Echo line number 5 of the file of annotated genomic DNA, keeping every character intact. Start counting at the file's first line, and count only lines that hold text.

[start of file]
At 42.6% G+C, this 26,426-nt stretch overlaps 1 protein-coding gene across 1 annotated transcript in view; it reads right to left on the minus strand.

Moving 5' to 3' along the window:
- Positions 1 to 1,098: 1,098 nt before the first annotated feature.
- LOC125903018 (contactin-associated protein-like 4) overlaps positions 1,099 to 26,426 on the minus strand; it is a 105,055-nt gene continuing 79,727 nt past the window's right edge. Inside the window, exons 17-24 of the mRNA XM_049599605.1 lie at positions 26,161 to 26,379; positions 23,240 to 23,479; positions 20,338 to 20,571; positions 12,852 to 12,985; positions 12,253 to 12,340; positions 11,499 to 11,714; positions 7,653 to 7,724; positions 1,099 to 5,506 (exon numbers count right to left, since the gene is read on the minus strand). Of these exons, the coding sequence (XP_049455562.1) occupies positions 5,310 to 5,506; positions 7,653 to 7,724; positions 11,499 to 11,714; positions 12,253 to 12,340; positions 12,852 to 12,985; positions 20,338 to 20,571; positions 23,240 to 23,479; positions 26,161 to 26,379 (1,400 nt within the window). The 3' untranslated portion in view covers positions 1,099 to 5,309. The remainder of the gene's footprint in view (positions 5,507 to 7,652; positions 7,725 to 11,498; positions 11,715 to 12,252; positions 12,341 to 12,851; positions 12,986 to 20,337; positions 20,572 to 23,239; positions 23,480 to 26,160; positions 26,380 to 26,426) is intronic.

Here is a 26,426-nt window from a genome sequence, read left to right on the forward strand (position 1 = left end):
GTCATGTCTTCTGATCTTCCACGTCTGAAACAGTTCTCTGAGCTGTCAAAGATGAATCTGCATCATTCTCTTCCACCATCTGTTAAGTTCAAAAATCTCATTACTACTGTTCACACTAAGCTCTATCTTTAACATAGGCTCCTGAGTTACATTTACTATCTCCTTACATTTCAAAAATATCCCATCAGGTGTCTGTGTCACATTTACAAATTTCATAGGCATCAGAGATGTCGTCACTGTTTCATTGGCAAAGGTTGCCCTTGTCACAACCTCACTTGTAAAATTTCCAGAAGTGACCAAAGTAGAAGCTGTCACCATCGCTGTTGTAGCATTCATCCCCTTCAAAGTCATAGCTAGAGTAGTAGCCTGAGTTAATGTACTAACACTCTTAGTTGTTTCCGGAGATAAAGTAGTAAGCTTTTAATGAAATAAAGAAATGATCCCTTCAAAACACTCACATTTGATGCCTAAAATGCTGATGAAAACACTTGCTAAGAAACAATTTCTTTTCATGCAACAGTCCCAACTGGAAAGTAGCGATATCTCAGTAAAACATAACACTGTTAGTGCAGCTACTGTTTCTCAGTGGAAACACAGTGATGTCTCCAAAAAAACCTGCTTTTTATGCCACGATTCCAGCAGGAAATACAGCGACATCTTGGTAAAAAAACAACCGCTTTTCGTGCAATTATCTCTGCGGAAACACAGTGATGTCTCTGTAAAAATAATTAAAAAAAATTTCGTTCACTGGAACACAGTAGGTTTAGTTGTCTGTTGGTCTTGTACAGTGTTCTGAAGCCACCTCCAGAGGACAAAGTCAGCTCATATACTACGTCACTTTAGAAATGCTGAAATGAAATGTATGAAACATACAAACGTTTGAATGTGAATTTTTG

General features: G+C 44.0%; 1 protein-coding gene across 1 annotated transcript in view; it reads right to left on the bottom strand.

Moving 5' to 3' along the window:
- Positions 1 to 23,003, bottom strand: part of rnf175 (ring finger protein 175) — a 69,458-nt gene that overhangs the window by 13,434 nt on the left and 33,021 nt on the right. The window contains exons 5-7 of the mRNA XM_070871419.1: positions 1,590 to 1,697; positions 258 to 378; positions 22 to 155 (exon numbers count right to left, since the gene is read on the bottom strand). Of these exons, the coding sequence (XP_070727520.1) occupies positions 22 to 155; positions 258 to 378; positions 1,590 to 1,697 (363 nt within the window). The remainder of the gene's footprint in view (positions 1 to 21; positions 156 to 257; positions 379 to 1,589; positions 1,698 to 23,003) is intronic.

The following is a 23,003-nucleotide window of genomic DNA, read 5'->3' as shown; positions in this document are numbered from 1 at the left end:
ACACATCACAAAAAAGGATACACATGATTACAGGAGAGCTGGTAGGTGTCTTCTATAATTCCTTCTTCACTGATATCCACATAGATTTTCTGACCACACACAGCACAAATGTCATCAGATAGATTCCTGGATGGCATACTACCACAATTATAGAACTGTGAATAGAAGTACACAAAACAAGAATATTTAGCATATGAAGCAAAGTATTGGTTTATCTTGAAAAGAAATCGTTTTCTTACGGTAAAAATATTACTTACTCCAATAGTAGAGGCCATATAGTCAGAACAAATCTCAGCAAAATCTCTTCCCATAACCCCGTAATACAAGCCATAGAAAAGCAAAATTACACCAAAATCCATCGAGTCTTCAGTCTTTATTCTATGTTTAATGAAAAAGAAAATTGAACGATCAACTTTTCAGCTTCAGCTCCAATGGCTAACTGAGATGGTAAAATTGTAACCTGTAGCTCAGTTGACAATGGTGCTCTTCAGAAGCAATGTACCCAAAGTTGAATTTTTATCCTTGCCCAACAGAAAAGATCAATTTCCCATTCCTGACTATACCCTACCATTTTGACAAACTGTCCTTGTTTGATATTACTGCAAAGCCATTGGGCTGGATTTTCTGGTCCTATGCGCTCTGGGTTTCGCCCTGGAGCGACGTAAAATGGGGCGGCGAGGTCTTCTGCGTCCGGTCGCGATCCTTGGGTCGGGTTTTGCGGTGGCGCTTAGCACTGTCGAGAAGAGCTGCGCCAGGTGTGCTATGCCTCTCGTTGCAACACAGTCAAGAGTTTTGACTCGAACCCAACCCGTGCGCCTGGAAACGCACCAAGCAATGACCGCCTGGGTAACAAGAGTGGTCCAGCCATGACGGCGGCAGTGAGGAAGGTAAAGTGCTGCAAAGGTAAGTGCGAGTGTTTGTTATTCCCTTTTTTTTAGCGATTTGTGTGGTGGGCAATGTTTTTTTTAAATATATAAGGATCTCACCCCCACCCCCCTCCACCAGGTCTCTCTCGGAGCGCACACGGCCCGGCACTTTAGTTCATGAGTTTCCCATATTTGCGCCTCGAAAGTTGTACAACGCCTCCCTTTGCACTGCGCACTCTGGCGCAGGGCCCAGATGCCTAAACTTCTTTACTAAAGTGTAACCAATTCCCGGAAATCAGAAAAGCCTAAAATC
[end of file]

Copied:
Here is a 26,426-nt window from a genome sequence, read left to right on the forward strand (position 1 = left end):